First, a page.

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It's Now Greek to All of Us -Market Draws Line in the Sand around Greece

The market has drawn a proverbial line in the sand, and it runs along the Greek border. Investors have decided that the future of the free world lives and dies with Greece. The thinking is that if Greece defaults, it will have a Lehman type domino effect and not only bring down other weak nations like Portugal, Italy and Spain (those are the PIIGS you’ve probably heard about, add in Ireland and you see the acronym), but strong banks too. There is certainly reason to worry. They are right. Just like when Lehman failed, forcing several money market funds to “break the buck”, a European contagion would have a similar affect, only worse. For this reason, I have been advising clients to use Government Money Market Funds exclusively. Yes, even money markets aren’t safe, as they too will eventually fail.

However, that is not going to happen today, as the Greek Parliament put off the inevitable. Everyone knows that there is no chance that Greece could ever repay the debt they’ve taken, but the western world takes a very Zen approach to a very non-Zen problem – why pay for something today if you can pay twice the price in blood and treasure tomorrow. It’s kicking the can down the road, so to speak.

The bigger issues facing not only our economy but most of the developed world are still with us. The country’s demographics, where we now have an aging population – (basically too many old people and old people just naturally spend less than people in their 30’s and 40’s), and an over-indebted population. The funny thing is that this still comes as a surprise to most investors. Even Ben Bernanke has expressed his surprise at how slow the recovery has been. What most fail to understand (or admit) is that these issues have been brewing for years and will be with us for some time, and are exactly what I discuss in my new book, Facing Goliath: How to Triumph in the Dangerous Market Ahead. This is a must read for every investor.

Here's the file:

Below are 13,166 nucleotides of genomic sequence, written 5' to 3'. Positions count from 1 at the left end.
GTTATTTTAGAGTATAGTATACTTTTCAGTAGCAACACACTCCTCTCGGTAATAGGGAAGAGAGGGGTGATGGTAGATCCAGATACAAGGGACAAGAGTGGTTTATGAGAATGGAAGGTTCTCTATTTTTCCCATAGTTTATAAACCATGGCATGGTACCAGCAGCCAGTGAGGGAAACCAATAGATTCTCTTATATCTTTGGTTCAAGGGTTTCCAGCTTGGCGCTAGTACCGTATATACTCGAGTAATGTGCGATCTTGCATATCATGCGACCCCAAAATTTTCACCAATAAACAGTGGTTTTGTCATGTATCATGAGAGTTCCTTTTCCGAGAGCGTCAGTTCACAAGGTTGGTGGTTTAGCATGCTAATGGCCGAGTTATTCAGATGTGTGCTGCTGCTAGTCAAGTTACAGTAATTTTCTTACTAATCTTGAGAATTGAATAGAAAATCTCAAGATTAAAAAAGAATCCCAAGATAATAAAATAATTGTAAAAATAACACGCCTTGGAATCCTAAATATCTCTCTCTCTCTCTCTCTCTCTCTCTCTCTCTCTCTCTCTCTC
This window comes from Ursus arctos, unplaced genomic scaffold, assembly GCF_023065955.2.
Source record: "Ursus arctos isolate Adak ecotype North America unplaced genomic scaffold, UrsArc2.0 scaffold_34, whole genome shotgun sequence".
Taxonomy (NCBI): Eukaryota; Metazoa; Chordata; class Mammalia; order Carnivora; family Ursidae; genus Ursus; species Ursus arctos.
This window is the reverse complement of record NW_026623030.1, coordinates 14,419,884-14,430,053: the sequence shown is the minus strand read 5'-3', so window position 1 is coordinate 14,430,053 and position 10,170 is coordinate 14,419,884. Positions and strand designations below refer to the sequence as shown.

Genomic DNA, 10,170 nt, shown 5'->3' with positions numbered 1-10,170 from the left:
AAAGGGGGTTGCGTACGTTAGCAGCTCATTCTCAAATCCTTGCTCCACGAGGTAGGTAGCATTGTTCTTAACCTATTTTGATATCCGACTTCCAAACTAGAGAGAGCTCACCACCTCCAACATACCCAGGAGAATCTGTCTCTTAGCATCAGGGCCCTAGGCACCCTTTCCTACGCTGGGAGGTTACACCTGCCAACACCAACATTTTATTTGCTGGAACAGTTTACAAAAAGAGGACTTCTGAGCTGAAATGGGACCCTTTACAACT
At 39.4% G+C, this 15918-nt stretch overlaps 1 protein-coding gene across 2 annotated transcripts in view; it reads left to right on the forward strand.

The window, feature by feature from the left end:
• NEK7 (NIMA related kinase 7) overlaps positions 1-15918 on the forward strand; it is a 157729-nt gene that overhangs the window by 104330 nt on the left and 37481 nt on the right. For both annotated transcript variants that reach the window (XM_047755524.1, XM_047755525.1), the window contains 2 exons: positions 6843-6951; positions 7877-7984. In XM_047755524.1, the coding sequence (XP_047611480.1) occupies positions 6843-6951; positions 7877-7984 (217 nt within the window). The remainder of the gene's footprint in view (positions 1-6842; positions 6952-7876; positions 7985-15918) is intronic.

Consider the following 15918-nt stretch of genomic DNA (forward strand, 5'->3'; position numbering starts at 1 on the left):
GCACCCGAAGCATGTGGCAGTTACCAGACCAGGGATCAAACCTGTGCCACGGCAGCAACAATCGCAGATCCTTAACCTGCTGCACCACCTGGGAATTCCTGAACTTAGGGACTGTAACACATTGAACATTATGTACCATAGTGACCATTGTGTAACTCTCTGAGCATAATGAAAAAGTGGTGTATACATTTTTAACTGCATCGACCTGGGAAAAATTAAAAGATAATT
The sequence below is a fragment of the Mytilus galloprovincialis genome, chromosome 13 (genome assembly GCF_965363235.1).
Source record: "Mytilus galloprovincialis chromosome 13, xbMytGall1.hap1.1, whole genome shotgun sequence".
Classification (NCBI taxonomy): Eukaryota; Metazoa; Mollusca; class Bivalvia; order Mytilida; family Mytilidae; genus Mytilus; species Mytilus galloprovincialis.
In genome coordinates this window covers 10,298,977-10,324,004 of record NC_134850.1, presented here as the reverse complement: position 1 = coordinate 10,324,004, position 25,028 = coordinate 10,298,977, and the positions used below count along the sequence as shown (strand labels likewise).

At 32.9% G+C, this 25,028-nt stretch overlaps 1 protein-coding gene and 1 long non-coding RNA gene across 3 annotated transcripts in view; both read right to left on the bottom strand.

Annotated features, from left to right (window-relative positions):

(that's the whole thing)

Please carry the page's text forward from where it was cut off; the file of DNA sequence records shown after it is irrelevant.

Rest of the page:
For the more immediate future now that the threat of a Greek default is behind us, (temporarily of course), investors’ attention will once again focus on earnings. In the big picture, it is earnings that move stocks, while the headlines move emotions. That’s welcome news because earnings should be very good this quarter. Yes, earnings can be good in a bad economy, for a little while at least. Just don’t be lulled into a false sense of security. U.S. corporations continue to have good sales growth, but they’re not giving it back in wages and labor. This keeps margins high and earnings growing, even though the unemployment rate stays grossly high. Currently, wages and salaries make up 48.9 percent of gross value- added for domestic businesses, according to Commerce Department data. That’s up slightly from 48.7 in December, the lowest since records began in 1929. Meanwhile, corporate profits continue to scream higher. Basically, this means that corporations are squeezing productivity from workers, which helps their bottom line, but not the economy.

However, this could very well be the peak in earnings for this cycle, as there is no doubt that the economy is slowing, largely from the issues I mention above. Without a QE3, the economy will likely continue to sink, so there is little doubt that the Fed will not maintain its accommodative stance. If we do not see a full blown QE3, we will most certainly have the continuation of QE Mini-Me. Clearly investors need to be properly prepared, investing “tactically” to get the very best returns with the least risk possible. Invest for need and not for greed!



Disclosure: I have no positions in any stocks mentioned, and no plans to initiate any positions within the next 72 hours.